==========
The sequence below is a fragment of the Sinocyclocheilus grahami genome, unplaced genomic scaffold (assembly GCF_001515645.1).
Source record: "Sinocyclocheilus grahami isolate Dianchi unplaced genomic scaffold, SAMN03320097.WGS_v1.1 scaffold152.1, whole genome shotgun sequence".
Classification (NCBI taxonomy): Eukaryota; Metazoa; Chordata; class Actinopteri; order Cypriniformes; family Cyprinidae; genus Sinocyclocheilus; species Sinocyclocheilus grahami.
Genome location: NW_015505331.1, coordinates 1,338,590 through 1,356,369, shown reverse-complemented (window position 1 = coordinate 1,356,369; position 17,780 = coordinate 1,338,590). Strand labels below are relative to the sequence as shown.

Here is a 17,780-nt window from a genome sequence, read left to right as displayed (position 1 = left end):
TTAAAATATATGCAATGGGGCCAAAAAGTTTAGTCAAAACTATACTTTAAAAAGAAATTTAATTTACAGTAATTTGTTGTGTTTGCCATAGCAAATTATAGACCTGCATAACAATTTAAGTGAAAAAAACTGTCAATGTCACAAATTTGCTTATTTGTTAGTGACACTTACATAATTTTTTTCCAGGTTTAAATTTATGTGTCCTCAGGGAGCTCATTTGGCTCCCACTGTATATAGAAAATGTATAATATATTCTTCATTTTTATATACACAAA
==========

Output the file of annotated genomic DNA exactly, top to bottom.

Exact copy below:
The sequence below is a fragment of the Sinocyclocheilus grahami genome, unplaced genomic scaffold (assembly GCF_001515645.1).
Source record: "Sinocyclocheilus grahami isolate Dianchi unplaced genomic scaffold, SAMN03320097.WGS_v1.1 scaffold152.1, whole genome shotgun sequence".
Classification (NCBI taxonomy): Eukaryota; Metazoa; Chordata; class Actinopteri; order Cypriniformes; family Cyprinidae; genus Sinocyclocheilus; species Sinocyclocheilus grahami.
Genome location: NW_015505331.1, coordinates 1,338,590 through 1,356,369, shown reverse-complemented (window position 1 = coordinate 1,356,369; position 17,780 = coordinate 1,338,590). Strand labels below are relative to the sequence as shown.

Here is a 17,780-nt window from a genome sequence, read left to right as displayed (position 1 = left end):
TTAAAATATATGCAATGGGGCCAAAAAGTTTAGTCAAAACTATACTTTAAAAAGAAATTTAATTTACAGTAATTTGTTGTGTTTGCCATAGCAAATTATAGACCTGCATAACAATTTAAGTGAAAAAAACTGTCAATGTCACAAATTTGCTTATTTGTTAGTGACACTTACATAATTTTTTTCCAGGTTTAAATTTATGTGTCCTCAGGGAGCTCATTTGGCTCCCACTGTATATAGAAAATGTATAATATATTCTTCATTTTTATATACACAAA